The crew from the clinic continue to stay in touch with him and are glad to see him doing well.

“After his diagnosis, he came back for a checkup and his blood sugar was within the normal limits, so I just lost it and started high-fiving him and dancing,” Johnson said. “I was so happy for him.”

Expanding access to care for underserved communities is part of the mission of the Mobile Wellness Clinic. Odalys Silvera serves as the executive director of Esperanza house, a non-profit organization with the mission to improve the quality of life for Hispanic children and families. She saw a need to improve access to healthcare for Hispanic families and worked with Johnson to bring the bus to a welcoming location for the local Hispanic community. Silvera has been instrumental in informing Hispanic community members, like Chavez, about the Mobile Clinic Bus, encourage them stop by for screenings, and graciously serve as an interpreter on the bus.

Sarah Watts, an assistant professor at Auburn University’s College of Nursing and a volunteer nurse at the Wellness Clinic, believes that partnerships between the clinic and organizations like Esperanza House are crucial to raising awareness and removing barriers to care.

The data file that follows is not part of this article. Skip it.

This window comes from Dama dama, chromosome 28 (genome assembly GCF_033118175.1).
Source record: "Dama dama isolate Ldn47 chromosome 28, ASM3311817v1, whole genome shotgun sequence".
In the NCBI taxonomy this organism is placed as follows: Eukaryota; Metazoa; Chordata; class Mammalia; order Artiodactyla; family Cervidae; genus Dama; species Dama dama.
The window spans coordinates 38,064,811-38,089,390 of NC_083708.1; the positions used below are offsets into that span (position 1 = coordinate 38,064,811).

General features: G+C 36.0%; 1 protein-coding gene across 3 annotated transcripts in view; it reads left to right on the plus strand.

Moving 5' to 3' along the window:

“I love the partnership we have with Esperanza House, and the community they have,” Watts said. “I feel like it’s a great partnership to provide increased access to care as transportation is one of the biggest barriers to accessing care, and the bus definitely removes that.

“Many of our Hispanic men and women don’t get checked and get the care that they need, so it makes us excited to be there for this community with the bus,” Watts added.

Since his visit, Chavez has encouraged other men in his community to visit the bus and get regular checkups and has even brought a friend who has been experiencing health issues.

“The visit to the clinic ended up being a wonderful experience for me,” he said. “I’m glad I was able to receive help for something I didn’t even know about. It was very helpful for me to be able to come to the bus and receive care.”

Victor Chavez (center left) poses for a photo with Sutricia Johnson (left), Odalys Silvera (center right) and Sarah Watts (right).

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About East Alabama Health

East Alabama Health encompasses East Alabama Medical Center in Opelika, EAMC-Lanier in Valley, the Spencer Cancer Center in Opelika, the Auburn Medical Pavilion and a host of other key medical clinic and practices that help provide a continuum of care to patients throughout an 11-county area. EAMC is a 314-bed regional referral hospital with a 26-bed Skilled Nursing Facility, while EAMC-Lanier provides inpatient services as well as a nursing home, an acute rehab unit and an ambulatory surgery center. East Alabama Health employs about 3,500 people and is the second largest employer in the region, trailing only Auburn University. For more information, visit www.eastalabamahealth.org.